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We are grateful to the country authorities in the Eastern Caribbean Currency Union and the staff of the Eastern Caribbean Central Bank for providing data and useful comments. We are also grateful to Ratna Sahay, David O. Robinson and Paul Cashin for their support and insights, and to Nigel Chalk, Michael Keen, Daehaeng Kim, Shawn Ladd, Timothy Lane, Montford Mlachila, Timothy Muzondo, Sebastian Sosa, Christopher Towe, Shang Jin Wei and seminar participants at the IMF for their helpful suggestions.


This paper studies the six ECCU countries that are members of the IMF: Antigua and Barbuda, Dominica, Grenada, St. Kitts and Nevis, St. Lucia, and St. Vincent and the Grenadines.


Wei (2000) examined the effect of corruption on FDI and found that FDI restrictions discourage such investment, while incentives encourage such investment.


An earlier version of this work can also be found in Chai and Goyal (2006). See also Bauer, Cashin and Panth (2008) for additional work on tax incentives in the Caribbean.


Some countries have established agencies to promote investments, including through the granting of incentives.


Hotel room capacity increased sharply in the wider Caribbean, while hurricane-related damage to hotel capacity in ECCU countries such as Antigua and Barbuda was significant.


Lack of ownership information on these firms precludes analysis of the question of whether foreign investors tend to receive more concessions than domestic investors. Also, lack of data on the cost of each concession granted or on the receiving firms’ financial conditions precludes a cost-benefit analysis at the firm level.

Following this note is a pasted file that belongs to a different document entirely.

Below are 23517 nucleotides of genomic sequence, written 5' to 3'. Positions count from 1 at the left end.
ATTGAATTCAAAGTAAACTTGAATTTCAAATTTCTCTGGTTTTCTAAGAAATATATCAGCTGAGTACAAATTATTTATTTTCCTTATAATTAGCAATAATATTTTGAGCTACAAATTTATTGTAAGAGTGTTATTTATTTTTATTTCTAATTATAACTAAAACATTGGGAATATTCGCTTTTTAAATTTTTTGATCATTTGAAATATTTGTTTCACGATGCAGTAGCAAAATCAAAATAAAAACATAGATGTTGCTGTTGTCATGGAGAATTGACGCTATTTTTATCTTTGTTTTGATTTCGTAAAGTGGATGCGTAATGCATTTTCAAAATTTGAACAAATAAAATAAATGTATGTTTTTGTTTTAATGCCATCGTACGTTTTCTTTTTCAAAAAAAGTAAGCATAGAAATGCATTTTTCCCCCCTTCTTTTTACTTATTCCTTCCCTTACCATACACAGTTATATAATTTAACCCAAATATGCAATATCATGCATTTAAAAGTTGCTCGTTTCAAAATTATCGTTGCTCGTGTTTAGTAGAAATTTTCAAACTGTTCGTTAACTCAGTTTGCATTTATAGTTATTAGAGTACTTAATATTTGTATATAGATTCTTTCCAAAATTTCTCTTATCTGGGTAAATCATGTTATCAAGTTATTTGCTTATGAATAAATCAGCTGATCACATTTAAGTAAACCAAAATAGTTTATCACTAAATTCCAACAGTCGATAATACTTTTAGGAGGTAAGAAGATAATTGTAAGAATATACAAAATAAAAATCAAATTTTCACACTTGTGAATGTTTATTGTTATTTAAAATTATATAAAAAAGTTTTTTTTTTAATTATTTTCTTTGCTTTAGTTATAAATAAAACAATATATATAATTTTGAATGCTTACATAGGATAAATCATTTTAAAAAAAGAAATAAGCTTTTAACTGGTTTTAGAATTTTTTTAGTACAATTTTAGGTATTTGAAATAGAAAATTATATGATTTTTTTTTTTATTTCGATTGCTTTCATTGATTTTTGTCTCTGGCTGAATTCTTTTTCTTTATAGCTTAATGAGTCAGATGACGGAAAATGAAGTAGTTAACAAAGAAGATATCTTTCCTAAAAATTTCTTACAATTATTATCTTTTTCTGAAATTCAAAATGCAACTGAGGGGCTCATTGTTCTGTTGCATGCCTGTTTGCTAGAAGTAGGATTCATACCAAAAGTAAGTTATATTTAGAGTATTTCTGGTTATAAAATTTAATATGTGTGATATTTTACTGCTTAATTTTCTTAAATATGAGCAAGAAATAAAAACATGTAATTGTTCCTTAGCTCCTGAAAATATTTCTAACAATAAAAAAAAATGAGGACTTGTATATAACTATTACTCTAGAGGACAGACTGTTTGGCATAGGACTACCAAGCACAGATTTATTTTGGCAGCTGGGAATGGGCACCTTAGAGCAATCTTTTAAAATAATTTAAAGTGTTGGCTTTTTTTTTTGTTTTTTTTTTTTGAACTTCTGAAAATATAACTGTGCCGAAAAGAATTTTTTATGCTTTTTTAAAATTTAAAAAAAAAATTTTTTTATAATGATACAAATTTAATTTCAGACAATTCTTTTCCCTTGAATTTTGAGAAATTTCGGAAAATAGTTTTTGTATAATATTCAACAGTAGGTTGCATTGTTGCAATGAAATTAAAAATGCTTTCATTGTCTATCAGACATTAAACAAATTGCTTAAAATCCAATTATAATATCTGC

Data for the early 1990s are provided in Bain (1995).


Note that the revenue losses are due not only to concessions granted but also to leakages from administrative weaknesses.


Differences between the statutory and the effective CIT rates could inter alia reflect the complex nature of CIT systems, such as the treatment of investment, depreciation, interest payments, and debt-equity ratio of firms, as well as tax concessions.


National accounts data on the income side are not available for the ECCU member countries. The corporate income tax base is assumed to be 25 percent of GDP, in line with the number for Jamaica.


Distribution of profits and losses matters. For example, assume there are 20 companies and the sum of their profits is $100. If the statutory tax rate is 30 percent, then statutory revenue would be $30. However, if the distribution of profit is such that 15 companies make losses of $300 and 5 make profits of $400, then true statutory revenues are $120.


See World Bank (2005). Even though the relative ranking of the ECCU region has fallen over time, the share of FDI in GDP has remained high, reflecting the region’s natural endowment as a prime tourist destination and the small size of its economies.


The statistical significance of the CIT rate is driven by three ‘tax haven’ countries. When these countries are excluded from the estimation, the CIT has the correct sign, but is statistically insignificant. Instead, the FDI restrictions index and the ECCU fixed effect become statistically more significant.


In Dominica, the policy since mid-December 2003 has been to not grant ad hoc import concessions.


This section draws on Zee, Stotsky, and Ley (2002).

Tax Concessions and Foreign Direct Investment in the Eastern Caribbean Currency Union
Author: Ms. Jingqing Chai and Rishi Goyal